The last part of your domain name is called the Top Level Domain (TLD). Some of the original domain names were:

  • .com for US-based for-profit companies
  • .net for network providers (Internet Service Providers)
  • .org for US-based non-profit organizations
  • .edu for US-based accredited post-secondary educational institutions
  • .gov for US-based governmental institutions

and a few others. Also, each country has a TLD that's their two-letter international abbreviation, such as:

The WordPress site has two faces: (see our article about it) and The .com version has free and paid versions of the software that the Wordpress folks host and run for you. The .org site allows you to download the WordPress software and install it on your own hosting account and customize it yourself. Is it any cheaper than the .com version? Not really. The software's free but you have to rent space on hosting company's servers. This runs about $8 per month for a descent service. So why run your own copy of WordPress? One word: flexibility. The .com version of WordPress has offers its users limited choices of templates and add-ons. It's limited by what the folks can support. The fewer choices they offer their customers, the easier their support job. Truth be told, they do offer a much larger range of templates and plugins than they used to. But it's still rather limited. If you want to really customize your WordPress-powered site, you'll need to host your own. There are other considerations as well.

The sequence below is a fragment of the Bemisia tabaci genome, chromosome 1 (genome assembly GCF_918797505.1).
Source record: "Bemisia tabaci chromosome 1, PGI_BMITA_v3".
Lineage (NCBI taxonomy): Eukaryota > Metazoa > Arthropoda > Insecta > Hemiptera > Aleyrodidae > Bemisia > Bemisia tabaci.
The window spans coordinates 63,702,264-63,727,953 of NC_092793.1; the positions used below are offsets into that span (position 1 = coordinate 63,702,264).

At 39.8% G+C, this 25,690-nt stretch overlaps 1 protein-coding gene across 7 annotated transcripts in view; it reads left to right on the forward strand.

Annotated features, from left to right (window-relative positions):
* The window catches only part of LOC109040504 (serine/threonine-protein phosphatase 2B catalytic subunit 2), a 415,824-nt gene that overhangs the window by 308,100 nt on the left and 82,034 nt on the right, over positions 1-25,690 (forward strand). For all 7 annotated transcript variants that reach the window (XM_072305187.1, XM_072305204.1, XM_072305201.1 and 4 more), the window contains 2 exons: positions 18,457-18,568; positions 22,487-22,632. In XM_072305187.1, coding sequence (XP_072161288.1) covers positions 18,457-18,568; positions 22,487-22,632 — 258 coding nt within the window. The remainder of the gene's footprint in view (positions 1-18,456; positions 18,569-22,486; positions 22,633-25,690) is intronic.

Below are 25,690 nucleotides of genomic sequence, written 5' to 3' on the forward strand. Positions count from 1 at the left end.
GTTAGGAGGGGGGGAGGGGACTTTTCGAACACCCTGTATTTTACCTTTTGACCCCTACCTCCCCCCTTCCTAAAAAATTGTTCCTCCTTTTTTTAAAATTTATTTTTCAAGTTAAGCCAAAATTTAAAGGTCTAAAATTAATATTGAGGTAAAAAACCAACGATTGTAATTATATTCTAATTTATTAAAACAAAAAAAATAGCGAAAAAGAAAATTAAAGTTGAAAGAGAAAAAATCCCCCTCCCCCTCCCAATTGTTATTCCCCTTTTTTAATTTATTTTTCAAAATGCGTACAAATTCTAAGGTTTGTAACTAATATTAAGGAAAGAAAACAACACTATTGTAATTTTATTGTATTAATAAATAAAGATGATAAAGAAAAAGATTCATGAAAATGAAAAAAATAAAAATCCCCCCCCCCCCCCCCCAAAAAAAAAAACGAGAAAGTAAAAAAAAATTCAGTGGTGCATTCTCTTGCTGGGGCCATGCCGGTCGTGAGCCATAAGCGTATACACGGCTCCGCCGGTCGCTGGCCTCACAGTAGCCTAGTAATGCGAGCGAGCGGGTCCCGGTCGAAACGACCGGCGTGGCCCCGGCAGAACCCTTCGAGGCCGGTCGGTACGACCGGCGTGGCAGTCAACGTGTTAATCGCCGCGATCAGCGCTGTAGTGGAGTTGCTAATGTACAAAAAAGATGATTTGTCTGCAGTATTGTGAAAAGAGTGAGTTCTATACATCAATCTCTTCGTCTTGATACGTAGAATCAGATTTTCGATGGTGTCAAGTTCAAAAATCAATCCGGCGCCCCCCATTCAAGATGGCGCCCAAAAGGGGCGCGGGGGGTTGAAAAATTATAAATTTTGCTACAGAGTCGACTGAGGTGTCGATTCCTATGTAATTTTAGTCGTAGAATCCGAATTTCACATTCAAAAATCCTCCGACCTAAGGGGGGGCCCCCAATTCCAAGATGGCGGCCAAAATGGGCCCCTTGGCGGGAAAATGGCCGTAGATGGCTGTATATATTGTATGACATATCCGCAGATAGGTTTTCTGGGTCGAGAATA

Wordpress is one of the easiest and most widly used content management systems (CMS) out there. WordPress was originally software that was used to run Blogs, but has been used in recent years to run entire websites. WordPress comes in two "flavors": commercial and do-it-yourself. The commercial version is what we'll talk about here. You can go do and sign up for a free account in a matter of about two minutes. You can then start blogging away for free. "Free?" I hear you say. "There's no such thing as a free lunch." You're right. WordPress has to pay the bills somehow. How they pay the bills on your free account is that they run ads on your site and pocket the change that Google gives them. It's not such a bad deal, though. You get a free website out of the deal. There may be some downside, however. You have no control over the ads that get run on your site. There's very little chance that the ads may be for inappropriate content, but the ads may be for your competetors.

Should you advertise your site as or just I've told my clents for years to lose the www. It's really needless, if your web hosting is set up to direct both the www and non-www to your website. The www is just more to type and takes up room on your business card. Look at how businesses advertise themselves. CNN sends you to, not One of the few holdouts is Google, whose official website address is


Do you use the www at the front of your website's name or not?

If so, why?

How big a deal would it be to change?